Who’s sorry now? copyright safe harbor

A recent appellate decision addresses circumstances that YouTube and Google initially perceived as small missteps in Viacom International, Inc. et al v. YouTube, Inc. and Google Inc, et al [hereinafter “Viacom” and “YouTube”]. The facts of this case are as follows. As is generally known, YouTube allows users to upload and view video clips free of charge to its website. However, the YouTube participant must agree not to submit works which the owners of works with copyright did not authorize.

Viacom’s position was that YouTube and Google were actually aware of specific infringing works on their website. To establish this knowledge, Viacom relied upon several documents that it obtained from YouTube. For example, a series of e-mails from one founder/executive of YouTube to another requested that infringing footage from prominent football associations be removed from the YouTube website. Nevertheless, the infringing material allegedly remained on the site. Viacom also relied upon another report from one YouTube founder to another founder that stated in relevant part: “We would benefit from pre-emptively removing content that is blatantly illegal and likely to attract criticism.” However, YouTube did no remove this content from the website on the premise that it would conduct a more thorough infringement analysis in the future. Unfortunately, this decision exposed YouTube to infringement liability in the interim.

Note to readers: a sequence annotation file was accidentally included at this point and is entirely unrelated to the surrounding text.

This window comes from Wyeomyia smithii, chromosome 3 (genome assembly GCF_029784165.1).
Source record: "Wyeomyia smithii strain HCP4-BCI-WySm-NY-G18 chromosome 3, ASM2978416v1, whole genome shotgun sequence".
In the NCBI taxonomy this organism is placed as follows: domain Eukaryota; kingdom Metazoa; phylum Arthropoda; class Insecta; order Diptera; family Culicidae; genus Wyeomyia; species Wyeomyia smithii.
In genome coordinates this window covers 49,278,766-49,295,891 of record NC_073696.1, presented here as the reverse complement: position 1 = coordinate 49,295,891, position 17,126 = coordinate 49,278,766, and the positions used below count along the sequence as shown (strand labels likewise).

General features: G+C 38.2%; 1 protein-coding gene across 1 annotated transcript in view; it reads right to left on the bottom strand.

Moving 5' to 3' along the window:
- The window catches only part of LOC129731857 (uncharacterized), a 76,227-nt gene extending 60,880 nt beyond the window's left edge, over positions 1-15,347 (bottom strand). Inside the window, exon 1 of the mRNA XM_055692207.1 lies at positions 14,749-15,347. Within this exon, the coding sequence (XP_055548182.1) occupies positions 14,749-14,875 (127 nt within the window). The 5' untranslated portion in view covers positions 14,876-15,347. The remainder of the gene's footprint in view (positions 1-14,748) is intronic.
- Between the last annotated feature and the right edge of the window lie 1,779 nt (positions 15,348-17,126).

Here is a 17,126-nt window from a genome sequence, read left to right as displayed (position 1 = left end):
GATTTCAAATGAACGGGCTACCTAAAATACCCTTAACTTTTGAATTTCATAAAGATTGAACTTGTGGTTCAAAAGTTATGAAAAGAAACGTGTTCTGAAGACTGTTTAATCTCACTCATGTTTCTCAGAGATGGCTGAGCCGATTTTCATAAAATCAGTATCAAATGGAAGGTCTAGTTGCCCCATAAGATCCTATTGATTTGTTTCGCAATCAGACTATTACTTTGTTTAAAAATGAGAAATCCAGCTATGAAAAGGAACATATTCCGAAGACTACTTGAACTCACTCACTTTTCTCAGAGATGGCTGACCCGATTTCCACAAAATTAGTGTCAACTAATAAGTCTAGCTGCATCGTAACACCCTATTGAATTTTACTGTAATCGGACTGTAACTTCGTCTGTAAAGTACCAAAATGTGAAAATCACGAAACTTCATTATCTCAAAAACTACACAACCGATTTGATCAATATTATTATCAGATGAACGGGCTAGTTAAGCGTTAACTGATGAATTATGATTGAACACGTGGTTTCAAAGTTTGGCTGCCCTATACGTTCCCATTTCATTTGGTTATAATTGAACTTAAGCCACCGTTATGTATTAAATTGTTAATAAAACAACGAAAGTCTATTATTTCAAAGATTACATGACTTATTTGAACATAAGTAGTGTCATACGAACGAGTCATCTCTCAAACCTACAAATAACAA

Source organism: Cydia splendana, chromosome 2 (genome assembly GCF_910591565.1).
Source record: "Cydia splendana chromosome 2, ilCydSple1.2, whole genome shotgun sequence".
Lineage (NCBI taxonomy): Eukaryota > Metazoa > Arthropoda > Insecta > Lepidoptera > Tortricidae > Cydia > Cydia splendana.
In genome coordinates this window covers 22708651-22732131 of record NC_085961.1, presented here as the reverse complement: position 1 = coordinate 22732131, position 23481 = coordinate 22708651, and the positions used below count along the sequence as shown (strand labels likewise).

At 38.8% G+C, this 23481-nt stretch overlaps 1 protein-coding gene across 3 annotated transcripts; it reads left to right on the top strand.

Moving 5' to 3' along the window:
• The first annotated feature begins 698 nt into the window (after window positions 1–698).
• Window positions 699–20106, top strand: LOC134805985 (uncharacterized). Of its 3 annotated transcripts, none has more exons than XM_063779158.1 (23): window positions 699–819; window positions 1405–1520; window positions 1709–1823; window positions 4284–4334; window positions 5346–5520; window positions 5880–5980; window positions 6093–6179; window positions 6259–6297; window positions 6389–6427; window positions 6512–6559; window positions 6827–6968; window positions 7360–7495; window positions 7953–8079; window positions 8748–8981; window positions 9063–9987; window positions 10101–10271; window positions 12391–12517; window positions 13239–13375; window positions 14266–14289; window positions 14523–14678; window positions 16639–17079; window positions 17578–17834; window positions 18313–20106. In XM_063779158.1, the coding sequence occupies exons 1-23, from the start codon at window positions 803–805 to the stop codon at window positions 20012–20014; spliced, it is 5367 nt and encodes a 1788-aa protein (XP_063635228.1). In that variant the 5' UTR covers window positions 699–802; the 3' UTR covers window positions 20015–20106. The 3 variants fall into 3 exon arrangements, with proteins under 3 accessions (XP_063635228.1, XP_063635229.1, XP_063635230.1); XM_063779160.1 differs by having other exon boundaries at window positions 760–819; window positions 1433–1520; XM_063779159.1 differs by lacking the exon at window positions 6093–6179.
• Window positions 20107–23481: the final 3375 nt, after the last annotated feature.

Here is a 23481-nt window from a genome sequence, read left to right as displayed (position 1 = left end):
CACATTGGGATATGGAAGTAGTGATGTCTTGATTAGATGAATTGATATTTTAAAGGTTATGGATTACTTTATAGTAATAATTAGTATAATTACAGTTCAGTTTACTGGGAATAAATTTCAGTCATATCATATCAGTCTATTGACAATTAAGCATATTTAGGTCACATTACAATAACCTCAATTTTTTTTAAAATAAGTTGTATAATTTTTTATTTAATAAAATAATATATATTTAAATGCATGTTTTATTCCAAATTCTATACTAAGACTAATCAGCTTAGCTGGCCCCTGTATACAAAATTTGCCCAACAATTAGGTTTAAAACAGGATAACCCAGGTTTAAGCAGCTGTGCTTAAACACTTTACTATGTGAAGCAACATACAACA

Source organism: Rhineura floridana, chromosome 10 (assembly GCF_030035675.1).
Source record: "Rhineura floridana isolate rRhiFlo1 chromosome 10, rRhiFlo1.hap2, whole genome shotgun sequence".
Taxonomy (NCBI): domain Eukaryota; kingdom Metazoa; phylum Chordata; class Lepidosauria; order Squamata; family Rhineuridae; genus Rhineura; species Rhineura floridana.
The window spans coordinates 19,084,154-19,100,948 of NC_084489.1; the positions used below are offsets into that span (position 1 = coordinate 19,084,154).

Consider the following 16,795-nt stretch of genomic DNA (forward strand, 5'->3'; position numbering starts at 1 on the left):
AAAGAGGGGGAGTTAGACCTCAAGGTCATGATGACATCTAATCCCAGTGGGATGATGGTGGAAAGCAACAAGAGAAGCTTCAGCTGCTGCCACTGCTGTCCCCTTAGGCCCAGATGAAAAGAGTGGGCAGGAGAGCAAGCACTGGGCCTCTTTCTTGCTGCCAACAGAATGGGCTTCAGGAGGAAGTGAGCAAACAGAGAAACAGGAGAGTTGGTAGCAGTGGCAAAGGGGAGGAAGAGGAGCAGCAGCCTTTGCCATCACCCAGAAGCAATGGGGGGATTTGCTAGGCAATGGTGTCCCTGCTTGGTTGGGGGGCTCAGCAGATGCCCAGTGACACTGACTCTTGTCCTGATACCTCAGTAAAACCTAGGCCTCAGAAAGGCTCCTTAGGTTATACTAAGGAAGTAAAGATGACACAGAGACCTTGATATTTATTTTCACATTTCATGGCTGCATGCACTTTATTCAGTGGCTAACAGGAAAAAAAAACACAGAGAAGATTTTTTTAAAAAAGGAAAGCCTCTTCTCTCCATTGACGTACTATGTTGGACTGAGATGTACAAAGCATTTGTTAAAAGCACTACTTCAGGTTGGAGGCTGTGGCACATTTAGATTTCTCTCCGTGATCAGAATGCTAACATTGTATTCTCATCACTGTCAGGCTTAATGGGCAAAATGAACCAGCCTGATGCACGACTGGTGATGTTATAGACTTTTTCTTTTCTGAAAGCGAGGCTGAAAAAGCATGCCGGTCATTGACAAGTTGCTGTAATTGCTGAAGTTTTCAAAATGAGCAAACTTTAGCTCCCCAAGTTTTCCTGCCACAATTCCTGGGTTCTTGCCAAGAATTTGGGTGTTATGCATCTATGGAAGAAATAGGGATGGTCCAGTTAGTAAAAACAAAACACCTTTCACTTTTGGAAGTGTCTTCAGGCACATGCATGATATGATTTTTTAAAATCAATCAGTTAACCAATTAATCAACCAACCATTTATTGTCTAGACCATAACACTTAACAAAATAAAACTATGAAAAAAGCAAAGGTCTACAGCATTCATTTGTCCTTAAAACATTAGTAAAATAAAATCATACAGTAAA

According to additional documents, a YouTube founder requested that the remaining two founders remove several Bud Light commercials that were posted without authorization from the copyright owners. However YouTube ultimately left these commercials posted on the YouTube website for at least an additional week which “can’t hurt.” In still another instance, YouTube reposted a space shuttle clip for which Turner Media owned the copyright. YouTube then decided that this space shuttle clip was of such popular interest that YouTube would remove it only when it had optimally benefited from the clip’s popularity and when You Tube was “better known.”

The appellate court concluded that only actual knowledge or awareness of specific instances of infringement will disqualify a service provider from the statutory safe harbor for copyright infringement liability. The federal appeals court also concluded that the United States Safe Harbor of the Digital Millenium Act requires that an internet service provider have actual knowledge or awareness of a specific infringing activity. The court then directed the lower court to determine whether these documents of the YouTube founders sufficiently evidenced that YouTube had actual knowledge or awareness of specific infringing material posted on their site. If so, then You Tube is liable for copyright infringement under the copyright statute.

One important lesson from this case is that is no such thing as “leaving it up for a while” on the mistaken belief that owners will ignore that works with copyright are posted without their authorization. Unfortunately, most businesses do not have the financial resources for this litigation, much less to pay damages for missteps similar to those of YouTube. Consequently, it is important for businesses and organizations with interactive websites to be extremely vigilant so unauthorized works are not posted in the first instance. If they are inadvertently posted and there is a complaint, then they should immediately be removed from the site pending a thorough investigation. For entities such as alumni organization interactive websites, posts from outside the university are ill-advised unless a knowledgeable person (i) continuously monitors the website; (ii) consistently screens all potential posted content; and (iii) immediately removes posted content upon receiving a complaint which initially appears legitimate.

©2014 Adrienne B. Naumann, Esq.
Ms. Naumann does not endorse, sponsor or post the advertisements at adriennebnaumann.wordpress.com.

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